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From: Jeff Garland (jeff_at_[hidden])
Date: 2001-03-17 17:20:35

> At 02:43 PM 3/17/2001, David Abrahams wrote:
> >IMO using the question "is this an exceptional situation?" to decide
> >whether
> >to throw an exception has an attractive ring to it, but is usually a
> >mistake. A more appropriate question to ask is: "do we want stack
> unwinding
> >here?"
> >
> >As a developer, if I have violated a precondition of a library I'm using,
> I
> >don't want stack unwinding. What I want is a core dump or the equivalent
> -
> >a
> >way to inspect the state of the program at the point where the problem
> was
> >detected. That usually means assert() or some equivalent.
> >
> >I have sympathy with the idea of making resilient APIs which can stand up
> >to
> >nearly any kind of client abuse, but there is usually a significant cost
> to
> >this approach. If someone wants that sort of protection, it can usually
> be
> >provided as a layer on top of a simpler API. I am utterly unsympathetic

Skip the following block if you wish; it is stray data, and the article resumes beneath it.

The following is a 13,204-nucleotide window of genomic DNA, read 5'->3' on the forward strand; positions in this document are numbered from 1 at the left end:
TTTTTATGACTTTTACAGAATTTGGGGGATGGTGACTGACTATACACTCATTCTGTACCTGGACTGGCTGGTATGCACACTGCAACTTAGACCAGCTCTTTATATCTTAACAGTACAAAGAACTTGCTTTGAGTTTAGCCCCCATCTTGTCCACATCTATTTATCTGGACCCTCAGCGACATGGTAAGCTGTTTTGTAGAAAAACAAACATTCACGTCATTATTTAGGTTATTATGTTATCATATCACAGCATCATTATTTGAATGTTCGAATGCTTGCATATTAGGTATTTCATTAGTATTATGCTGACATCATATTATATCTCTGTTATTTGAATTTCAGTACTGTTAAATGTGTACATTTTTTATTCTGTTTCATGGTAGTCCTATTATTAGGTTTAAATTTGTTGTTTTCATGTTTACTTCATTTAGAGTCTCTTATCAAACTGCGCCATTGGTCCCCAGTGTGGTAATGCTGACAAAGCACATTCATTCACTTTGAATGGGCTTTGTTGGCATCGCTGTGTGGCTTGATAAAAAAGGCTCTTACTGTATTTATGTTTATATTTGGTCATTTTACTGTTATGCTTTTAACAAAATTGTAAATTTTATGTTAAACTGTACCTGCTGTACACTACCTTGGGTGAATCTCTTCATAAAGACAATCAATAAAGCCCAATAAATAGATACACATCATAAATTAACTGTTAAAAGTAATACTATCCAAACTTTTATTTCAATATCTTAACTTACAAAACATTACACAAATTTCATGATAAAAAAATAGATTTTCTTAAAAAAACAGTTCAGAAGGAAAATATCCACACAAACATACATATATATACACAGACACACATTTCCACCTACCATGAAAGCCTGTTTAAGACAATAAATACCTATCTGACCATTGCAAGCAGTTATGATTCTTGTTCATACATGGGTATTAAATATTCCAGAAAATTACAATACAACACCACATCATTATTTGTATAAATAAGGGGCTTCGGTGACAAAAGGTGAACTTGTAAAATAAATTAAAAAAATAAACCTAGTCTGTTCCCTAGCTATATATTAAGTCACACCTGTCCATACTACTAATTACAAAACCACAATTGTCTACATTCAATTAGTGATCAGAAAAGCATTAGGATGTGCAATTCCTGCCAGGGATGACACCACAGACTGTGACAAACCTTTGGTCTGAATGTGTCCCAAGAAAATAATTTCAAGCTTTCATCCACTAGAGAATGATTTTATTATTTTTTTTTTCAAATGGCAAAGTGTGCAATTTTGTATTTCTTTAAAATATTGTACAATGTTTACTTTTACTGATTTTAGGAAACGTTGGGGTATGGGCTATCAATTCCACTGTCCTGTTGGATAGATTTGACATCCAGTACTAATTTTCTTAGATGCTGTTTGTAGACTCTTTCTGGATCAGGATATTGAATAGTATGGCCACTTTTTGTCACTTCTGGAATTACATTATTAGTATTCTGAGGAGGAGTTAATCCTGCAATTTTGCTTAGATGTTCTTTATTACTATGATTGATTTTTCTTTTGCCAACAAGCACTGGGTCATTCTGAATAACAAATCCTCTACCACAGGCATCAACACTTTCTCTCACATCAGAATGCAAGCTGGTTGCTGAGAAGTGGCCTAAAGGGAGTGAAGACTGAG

> to
> >half-measures, though. An API which promises resilience against some, but
> >not all abuse is an invitation to disaster.

I guess I don't understand how anyone can create applications which
must run 24X7 and survive programmer errors with any library that
takes the "assert policy". It's one thing if they can be compiled
out, but I don't think that's what's being suggested....

For fault resilient applications a typical strategy in libraries
is to assert during unit testing and throw an exception
in integration test and production. In production the exception
is something like std::logic_error. Usually a macro handles
the conditional compilation of the library.


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